We are told in the Bible to “spur one another on toward love and good works” (Hebrews 10:24). However, there is a segment of liberal Adventism that is locked in a strange game of race-to-the-bottom. One-upmanship. Or more accurate, one-downmanship.
During Sabbath service at the Oakridge (Canada) SDA church (OAC) in Vancouver, Jesus is portrayed by a woman in an Easter program. As if female Jesus isn’t sacrilegious enough, throw in a gay flamboyant Mary Magdalene man and female Apostle Peter for blasphemous contaigon effect.
From Oakridge Adventist Church’s Facebook page:
Today's service is our very special Easter Program entitled Seeing Jesus in John: "Anecdotes of Easter" by Selene Dublanko and cast.
This is a theatrical church service portraying the “Easter” weekend. Disciples are male and female (all dressed as males). Here are two key areas:
1. Jesus is a female dressed like a male (look for this at 25:00—27:30).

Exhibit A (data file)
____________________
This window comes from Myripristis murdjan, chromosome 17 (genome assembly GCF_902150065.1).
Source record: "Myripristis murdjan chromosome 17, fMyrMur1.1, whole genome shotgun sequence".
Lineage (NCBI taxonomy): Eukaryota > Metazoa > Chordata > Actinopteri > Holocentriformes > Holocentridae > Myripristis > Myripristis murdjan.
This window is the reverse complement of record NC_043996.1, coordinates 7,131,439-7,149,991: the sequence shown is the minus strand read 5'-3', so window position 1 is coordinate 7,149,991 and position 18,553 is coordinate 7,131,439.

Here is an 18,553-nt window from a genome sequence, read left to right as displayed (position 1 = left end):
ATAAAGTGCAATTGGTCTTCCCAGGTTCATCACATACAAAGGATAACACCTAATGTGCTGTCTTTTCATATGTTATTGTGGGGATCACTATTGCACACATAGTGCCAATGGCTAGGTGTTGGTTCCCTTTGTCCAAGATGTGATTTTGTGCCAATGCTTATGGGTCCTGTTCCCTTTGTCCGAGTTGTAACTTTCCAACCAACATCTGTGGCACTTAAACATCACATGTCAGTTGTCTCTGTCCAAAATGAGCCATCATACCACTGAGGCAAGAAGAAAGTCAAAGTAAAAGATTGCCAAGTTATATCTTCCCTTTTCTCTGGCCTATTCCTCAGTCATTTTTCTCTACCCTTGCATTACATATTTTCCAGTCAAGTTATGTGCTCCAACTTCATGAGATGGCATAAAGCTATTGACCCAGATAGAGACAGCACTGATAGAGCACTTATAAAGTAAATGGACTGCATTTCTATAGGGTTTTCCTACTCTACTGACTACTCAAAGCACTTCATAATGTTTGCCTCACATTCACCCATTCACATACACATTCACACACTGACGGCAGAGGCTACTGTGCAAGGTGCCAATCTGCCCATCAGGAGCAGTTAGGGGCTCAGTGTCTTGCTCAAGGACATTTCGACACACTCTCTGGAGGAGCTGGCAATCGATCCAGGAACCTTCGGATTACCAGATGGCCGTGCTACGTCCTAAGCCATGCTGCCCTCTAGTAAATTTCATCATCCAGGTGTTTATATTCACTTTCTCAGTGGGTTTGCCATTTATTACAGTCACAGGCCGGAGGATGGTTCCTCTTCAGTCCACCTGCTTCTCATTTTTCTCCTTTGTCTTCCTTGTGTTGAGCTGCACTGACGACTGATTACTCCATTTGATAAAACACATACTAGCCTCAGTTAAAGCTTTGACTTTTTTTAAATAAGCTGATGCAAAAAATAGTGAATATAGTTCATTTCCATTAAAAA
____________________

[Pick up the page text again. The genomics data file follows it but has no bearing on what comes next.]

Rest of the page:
2. The female Jesus washes the disciples’ feet. The disciples are five men and seven women (31:00—41:10).
3. Mary Magdalene is a flamboyant gay male dressed as a female (look for this around 50:10).
This strange mockery happened (predictably) under the oversight of a female pastor. OAC senior ‘pastor’ (Rhoda Klein Miller) defends this dramatic production against those who expressed concerns or walked out.
Oakridge Adventist Church was touted in a 2016 Ministry Magazine article by Kumar Dixit (previous OAC pastor) as a multigenerational, “multicultural, and multiethnic mix” that is interested in social justice and spiritual disciplines. Dixit was a speaker at the 2018 Kinship Kampmeeting. According to the Ministry Magazine article, a recent study found that only 19 percent of OAC young adults and 30 percent of BC young adults claim to engage with Scripture daily.
Based on the above ‘Easter’ play, 19-percent may be too generous.
“Now the serpent was more crafty than any other beast of the field that the Lord God had made. He said to the woman, “Did God actually say, ‘You shall not eat of any tree in the garden’?” And the woman said to the serpent, “We may eat of the fruit of the trees in the garden, but God said, ‘You shall not eat of the fruit of the tree that is in the midst of the garden, neither shall you touch it, lest you die.’” But the serpent said to the woman, “You will not surely die. For God knows that when you eat of it your eyes will be opened, and you will be like God, knowing good and evil” (Genesis 3:1—5).